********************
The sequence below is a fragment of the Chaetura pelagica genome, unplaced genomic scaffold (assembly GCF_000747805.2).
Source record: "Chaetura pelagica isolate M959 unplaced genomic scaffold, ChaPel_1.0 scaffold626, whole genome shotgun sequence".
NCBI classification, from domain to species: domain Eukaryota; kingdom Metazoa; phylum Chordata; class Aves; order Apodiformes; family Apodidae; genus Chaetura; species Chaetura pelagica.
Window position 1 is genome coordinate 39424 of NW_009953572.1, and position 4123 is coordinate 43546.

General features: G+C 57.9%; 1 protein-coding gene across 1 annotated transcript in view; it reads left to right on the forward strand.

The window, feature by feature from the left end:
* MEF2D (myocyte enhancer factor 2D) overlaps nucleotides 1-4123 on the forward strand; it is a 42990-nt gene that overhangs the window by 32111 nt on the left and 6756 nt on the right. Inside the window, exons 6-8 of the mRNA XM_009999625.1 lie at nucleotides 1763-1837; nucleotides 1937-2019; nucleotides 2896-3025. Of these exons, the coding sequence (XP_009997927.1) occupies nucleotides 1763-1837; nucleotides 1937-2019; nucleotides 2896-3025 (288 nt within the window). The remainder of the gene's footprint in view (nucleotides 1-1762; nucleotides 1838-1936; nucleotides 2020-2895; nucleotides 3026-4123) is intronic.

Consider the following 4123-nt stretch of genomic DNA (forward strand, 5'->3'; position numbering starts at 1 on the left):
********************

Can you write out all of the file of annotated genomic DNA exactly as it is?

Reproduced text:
The sequence below is a fragment of the Chaetura pelagica genome, unplaced genomic scaffold (assembly GCF_000747805.2).
Source record: "Chaetura pelagica isolate M959 unplaced genomic scaffold, ChaPel_1.0 scaffold626, whole genome shotgun sequence".
NCBI classification, from domain to species: domain Eukaryota; kingdom Metazoa; phylum Chordata; class Aves; order Apodiformes; family Apodidae; genus Chaetura; species Chaetura pelagica.
Window position 1 is genome coordinate 39424 of NW_009953572.1, and position 4123 is coordinate 43546.

General features: G+C 57.9%; 1 protein-coding gene across 1 annotated transcript in view; it reads left to right on the forward strand.

The window, feature by feature from the left end:
* MEF2D (myocyte enhancer factor 2D) overlaps nucleotides 1-4123 on the forward strand; it is a 42990-nt gene that overhangs the window by 32111 nt on the left and 6756 nt on the right. Inside the window, exons 6-8 of the mRNA XM_009999625.1 lie at nucleotides 1763-1837; nucleotides 1937-2019; nucleotides 2896-3025. Of these exons, the coding sequence (XP_009997927.1) occupies nucleotides 1763-1837; nucleotides 1937-2019; nucleotides 2896-3025 (288 nt within the window). The remainder of the gene's footprint in view (nucleotides 1-1762; nucleotides 1838-1936; nucleotides 2020-2895; nucleotides 3026-4123) is intronic.

Consider the following 4123-nt stretch of genomic DNA (forward strand, 5'->3'; position numbering starts at 1 on the left):